Ultimately, the goal of regulatory science is to make the process of developing and approving new drugs and medical devices more efficient and ensuring that new, life-improving therapies can be properly and thoroughly evaluated as quickly as possible. Programs like the CTSI’s regulatory science certificate help by training scientists in the science, regulatory and policy issues involved in medical product development, creating a pipeline to the FDA, industry and other sectors.  This helps improve the efficiency and effectiveness of the translational research process by reducing the “ramp up time” for professionals in industry, academia and FDA and creating a scientifically trained workforce that is proficient in the science and policy issues that underlay the medical product development and approval process.

The certificate program applications are currently being processed for Spring 2017 but students, post-doctoral fellows, researchers and faculty can begin registering for required coursework this fall. The fall registration period for matriculated students at the University of Rochester School of Medicine and Dentistry opens July 1.

For more information and a full list of certificate requirements, click here.

Under-Represented Scientists Stay in the Game with Help from the National Research Mentoring Network

The biomedical sciences have struggled with diversity for a long time. Research shows that many groups who are under-represented in the general population, are even further under-represented in the biomedical science workforce. In fact, one study found that black scientists were less likely to receive NIH funding than their white peers who had similar training experiences, publication records and educational backgrounds.

To combat this, the NIH developed a Diversity Program Consortium that administers the National Research Mentoring Network (NRMN). The network consists of biomedical professionals and institutions that offer mentorship and professional development to mentors and trainees from under-represented racial and ethnic groups, those with disabilities or who come from disadvantaged backgrounds, and those who identify as lesbian, gay, bisexual, or transgender (LGBT) in the biomedical, behavioral, clinical, and social sciences.

Multi-ethnic Diverse Group of People In Circle

NRMN currently connects about 1,300 mentees and 740 mentors across the nation through in-person and virtual mentoring programs and offers a valuable wealth of resources regarding coaching on grant writing and mentor training. The nationwide mentoring initiative behind NRMN seeks to increase under-represented trainees’ access to quality mentors from diverse groups and backgrounds – “across race, ethnicity, gender, sexual orientation, able-ism, and geography”.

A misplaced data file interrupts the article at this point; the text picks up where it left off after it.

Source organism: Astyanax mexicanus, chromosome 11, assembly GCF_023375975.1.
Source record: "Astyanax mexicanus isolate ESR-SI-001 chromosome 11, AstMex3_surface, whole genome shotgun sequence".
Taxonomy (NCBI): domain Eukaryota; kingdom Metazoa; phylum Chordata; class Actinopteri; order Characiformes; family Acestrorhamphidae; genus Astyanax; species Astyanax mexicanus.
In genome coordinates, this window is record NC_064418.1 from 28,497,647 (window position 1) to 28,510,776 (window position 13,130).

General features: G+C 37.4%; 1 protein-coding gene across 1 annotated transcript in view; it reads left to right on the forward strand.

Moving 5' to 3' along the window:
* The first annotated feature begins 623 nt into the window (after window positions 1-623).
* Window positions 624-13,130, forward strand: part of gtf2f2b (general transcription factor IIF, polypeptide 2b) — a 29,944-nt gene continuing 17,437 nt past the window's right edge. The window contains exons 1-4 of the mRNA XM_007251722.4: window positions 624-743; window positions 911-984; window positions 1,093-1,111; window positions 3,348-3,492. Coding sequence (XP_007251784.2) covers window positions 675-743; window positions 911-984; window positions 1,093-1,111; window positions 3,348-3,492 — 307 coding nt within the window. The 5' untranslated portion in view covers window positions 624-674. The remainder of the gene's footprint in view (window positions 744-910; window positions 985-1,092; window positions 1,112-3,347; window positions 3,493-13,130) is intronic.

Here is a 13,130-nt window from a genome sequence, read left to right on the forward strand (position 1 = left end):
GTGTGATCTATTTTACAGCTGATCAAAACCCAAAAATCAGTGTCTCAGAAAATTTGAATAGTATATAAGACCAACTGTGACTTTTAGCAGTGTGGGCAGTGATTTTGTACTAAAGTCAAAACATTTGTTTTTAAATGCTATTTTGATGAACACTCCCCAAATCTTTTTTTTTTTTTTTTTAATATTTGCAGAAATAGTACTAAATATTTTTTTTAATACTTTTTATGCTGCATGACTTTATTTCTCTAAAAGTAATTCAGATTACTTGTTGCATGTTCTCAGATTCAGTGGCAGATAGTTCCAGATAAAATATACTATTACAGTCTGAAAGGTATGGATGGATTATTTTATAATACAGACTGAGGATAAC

Vivian Lewis M.D., vice provost for Faculty Development & Diversity and professor of Obstetrics and Gynecology at URMC, knows that culturally responsive mentoring is key to the success of any researcher.  But she also knows that “just being a good researcher doesn’t make you a good mentor automatically. Here at University of Rochester we’ve had a lot of experience training mentors.”  

In fact, Lewis leads the UR Mentors program that offers support and training to faculty across the university, including those in biomedical research, on how to be an effective mentor. One of the program’s major initiatives is to discuss the role of diversity and bias in the mentor-protégé relationship and understand the implications. Through the program, faculty gain confidence, knowledge, and skills to help them give their protégés the best leg up.

URMC also collaborates with Xavier University of Louisiana, a historically black college that is a NRMN academic partner and is funded by NRMN’s sister program, Building Infrastructure Leading to Diversity (BUILD).  Many of Xavier’s pre-medical and pharmacy students have trained at University of Rochester School of Medicine and Dentistry over the years, but fewer biomedical research students have taken advantage of that partnership. Lewis hopes to recruit more under-represented students to come to URMC for mentored research experiences and to forge more faculty research collaborations through the NRMN partnership with Xavier.

John Cullen, PhD., director of Diversity and Inclusion at the CTSI and coordinator of Outreach in the Susan B. Anthony Center at the University of Rochester Medical Center, recently signed up to be a NRMN mentor and encourages both trainees and faculty to join the network.  He cautions, “though the NRMN website primarily focuses on mentorship, it is extremely important for under-represented trainees to sign up as mentees. Anyone from undergraduates up through junior faculty can join as a mentee.”

To access NRMN’s mentor training resources, click here. To join NRMN as a mentor or mentee, click here.

CTSI in the News


A reporter from the Rochester Business Journal recently caught up with CTSI co-director Karl Kieburtz, M.D., M.P.H., to talk about what the CTSI has been up to in the past 10 years.

The CTSI’s new focus on bioinformatics – using digital technology to collect and analyze massive amounts of data – was the major focus of the article.  Over the past ten years, the CTSI researchers have kept pace with the boom in new technologies like FitBits and smartphones, and social media sites like Facebook and Twitter by using these technologies as research tools. Several research project in the Center for Human Experimental Therapeutics, which is tightly integrated with the CTSI, utilize these technologies to track aspects of physical and psychological health of individual patients or entire populations.

Recognizing the opportunity and burden presented by rapidly collect enormous amounts of data, the CTSI has forged new partnerships with bioinformatics groups across the University of Rochester, including the Goergen Institute for Data Science. Providing easily accessible bioinformatics resources to help researchers perform informatics-related projects is one of the CTSI’s new major aims.